Opera Max now monitors Wi-Fi usage, block data-hungry apps – Opera is a name you might more readily associate with mobile browsers, but in late 2013 it tried to diverge a bit from that core business. Focusing on one of its key strengths, which is compressing Internet data before it arrives on your device, it launched the Opera Max service that brings that feature to cover not just web pages, but more kinds of data. In the latest iteration of its Android app, it brings two new features to the fold: watching Wi-Fi data usage and shutting down obstinate apps.
Three helpful Word formatting tips for working smarter – These three formatting skills will improve your productivity and make you more efficient when working with Word documents.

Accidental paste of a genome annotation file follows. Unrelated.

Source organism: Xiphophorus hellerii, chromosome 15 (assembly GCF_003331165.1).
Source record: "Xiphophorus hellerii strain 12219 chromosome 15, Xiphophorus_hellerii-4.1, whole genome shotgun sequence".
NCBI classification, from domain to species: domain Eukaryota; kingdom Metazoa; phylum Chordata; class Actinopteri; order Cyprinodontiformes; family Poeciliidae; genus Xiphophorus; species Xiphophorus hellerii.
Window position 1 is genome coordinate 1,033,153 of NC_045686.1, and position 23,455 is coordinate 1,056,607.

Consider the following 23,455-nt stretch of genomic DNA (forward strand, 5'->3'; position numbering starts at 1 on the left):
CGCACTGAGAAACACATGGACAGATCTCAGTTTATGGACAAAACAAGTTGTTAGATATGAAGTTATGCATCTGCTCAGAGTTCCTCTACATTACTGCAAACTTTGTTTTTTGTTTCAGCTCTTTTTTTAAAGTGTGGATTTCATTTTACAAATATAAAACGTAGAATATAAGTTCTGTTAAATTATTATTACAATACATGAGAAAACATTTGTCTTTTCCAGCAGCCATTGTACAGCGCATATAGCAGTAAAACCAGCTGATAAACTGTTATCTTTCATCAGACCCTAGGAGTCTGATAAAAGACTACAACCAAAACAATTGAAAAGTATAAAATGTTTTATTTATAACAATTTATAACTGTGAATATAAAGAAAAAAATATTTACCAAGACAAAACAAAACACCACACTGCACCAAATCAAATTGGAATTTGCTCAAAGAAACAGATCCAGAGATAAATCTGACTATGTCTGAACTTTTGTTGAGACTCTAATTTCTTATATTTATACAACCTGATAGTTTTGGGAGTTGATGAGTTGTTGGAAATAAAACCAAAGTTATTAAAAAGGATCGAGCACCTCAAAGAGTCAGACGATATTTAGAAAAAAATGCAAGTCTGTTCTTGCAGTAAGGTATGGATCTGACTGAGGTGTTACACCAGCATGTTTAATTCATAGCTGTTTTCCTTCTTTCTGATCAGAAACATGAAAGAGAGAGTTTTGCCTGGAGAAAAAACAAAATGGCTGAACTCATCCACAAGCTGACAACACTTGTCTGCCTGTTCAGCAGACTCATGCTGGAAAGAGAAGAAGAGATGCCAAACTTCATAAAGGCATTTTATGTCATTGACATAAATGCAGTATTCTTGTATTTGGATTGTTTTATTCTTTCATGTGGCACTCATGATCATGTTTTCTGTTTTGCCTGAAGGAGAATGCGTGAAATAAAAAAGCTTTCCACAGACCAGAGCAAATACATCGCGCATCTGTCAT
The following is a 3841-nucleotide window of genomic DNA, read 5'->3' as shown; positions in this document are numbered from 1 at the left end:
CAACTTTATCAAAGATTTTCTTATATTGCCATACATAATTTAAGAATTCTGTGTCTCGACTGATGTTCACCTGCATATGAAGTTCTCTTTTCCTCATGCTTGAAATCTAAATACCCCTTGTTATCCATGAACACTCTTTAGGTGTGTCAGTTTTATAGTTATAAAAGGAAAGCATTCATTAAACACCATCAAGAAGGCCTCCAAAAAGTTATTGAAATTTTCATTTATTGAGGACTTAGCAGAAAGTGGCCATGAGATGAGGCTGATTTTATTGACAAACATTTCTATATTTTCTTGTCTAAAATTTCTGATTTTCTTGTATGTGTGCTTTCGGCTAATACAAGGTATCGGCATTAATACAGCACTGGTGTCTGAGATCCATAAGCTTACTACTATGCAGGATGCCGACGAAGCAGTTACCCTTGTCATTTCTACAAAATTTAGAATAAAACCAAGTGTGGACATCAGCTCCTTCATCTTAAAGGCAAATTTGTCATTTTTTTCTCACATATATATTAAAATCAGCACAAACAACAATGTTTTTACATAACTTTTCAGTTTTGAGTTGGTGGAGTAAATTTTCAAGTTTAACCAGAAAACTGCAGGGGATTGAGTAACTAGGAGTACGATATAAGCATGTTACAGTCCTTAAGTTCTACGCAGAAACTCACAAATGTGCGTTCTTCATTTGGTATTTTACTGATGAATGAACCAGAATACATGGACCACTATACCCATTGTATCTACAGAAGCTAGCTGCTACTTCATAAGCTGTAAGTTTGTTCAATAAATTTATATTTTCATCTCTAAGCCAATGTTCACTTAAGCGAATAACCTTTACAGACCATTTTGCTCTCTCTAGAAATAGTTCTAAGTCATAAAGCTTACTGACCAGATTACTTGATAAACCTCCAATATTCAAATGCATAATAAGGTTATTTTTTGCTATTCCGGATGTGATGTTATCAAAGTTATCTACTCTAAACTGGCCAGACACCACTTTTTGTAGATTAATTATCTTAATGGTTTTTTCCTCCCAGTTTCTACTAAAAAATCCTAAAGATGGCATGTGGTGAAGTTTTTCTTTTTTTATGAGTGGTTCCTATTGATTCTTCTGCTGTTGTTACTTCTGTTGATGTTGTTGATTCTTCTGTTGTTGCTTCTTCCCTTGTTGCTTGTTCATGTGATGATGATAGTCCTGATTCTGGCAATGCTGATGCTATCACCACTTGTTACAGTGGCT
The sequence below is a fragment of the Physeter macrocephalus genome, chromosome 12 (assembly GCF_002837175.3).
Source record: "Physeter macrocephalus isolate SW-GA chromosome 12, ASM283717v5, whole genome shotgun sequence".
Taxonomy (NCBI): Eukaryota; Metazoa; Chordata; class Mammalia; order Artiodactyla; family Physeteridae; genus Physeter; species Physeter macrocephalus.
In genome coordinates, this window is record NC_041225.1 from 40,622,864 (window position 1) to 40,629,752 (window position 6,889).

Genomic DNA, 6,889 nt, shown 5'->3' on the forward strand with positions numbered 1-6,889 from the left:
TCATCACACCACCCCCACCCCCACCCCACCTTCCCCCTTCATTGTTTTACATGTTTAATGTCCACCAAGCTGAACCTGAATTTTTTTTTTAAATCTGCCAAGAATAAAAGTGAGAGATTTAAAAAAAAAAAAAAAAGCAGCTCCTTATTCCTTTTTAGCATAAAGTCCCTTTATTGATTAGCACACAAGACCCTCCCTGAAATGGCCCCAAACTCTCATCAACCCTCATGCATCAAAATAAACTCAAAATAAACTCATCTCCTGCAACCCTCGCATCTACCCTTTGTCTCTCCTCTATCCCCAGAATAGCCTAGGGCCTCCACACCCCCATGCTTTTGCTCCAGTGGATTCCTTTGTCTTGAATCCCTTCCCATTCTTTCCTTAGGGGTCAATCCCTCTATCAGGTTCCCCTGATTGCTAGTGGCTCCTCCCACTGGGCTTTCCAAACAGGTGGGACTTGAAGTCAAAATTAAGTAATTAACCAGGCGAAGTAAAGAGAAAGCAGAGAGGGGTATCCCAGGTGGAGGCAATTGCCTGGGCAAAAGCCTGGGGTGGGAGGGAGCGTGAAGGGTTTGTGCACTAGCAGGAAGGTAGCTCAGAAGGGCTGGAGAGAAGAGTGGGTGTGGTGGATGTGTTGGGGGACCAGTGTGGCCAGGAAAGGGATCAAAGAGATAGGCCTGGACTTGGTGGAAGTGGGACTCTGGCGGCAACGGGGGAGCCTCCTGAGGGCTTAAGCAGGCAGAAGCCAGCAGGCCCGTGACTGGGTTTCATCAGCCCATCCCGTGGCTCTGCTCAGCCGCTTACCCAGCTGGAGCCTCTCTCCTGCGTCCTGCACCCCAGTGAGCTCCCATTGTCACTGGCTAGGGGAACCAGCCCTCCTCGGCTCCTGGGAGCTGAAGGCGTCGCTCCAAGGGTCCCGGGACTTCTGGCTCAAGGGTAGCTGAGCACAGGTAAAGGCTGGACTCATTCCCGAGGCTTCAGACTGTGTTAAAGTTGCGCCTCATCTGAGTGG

Lenovo looks to low-cost laptops with three new models – Just ahead of its Tech World event in Beijing, Lenovo reveals three new low-cost consumer laptops, including the entry-level 14-inch ideapad 100 starting at just $249.
Fedora 22: Cloud, desktop and server innovation – Summary:Red Hat’s new Fedora Linux comes with a better desktop, but the real improvements are in the cloud and server updates.
Google’s Internet-connected toys patent sparks privacy concerns, visions of IoT Chucky – Google’s recently published patent for Internet-connected toys, which have microphones, cameras, speakers and motors, have sparked privacy concerns; the ‘creepy’ anthropomorphic devices might look like a doll or teddy bear, but some people believe it belongs ‘in a horror film’ and have visions of an IoT-version of Chucky.
Credit: Mike Mozart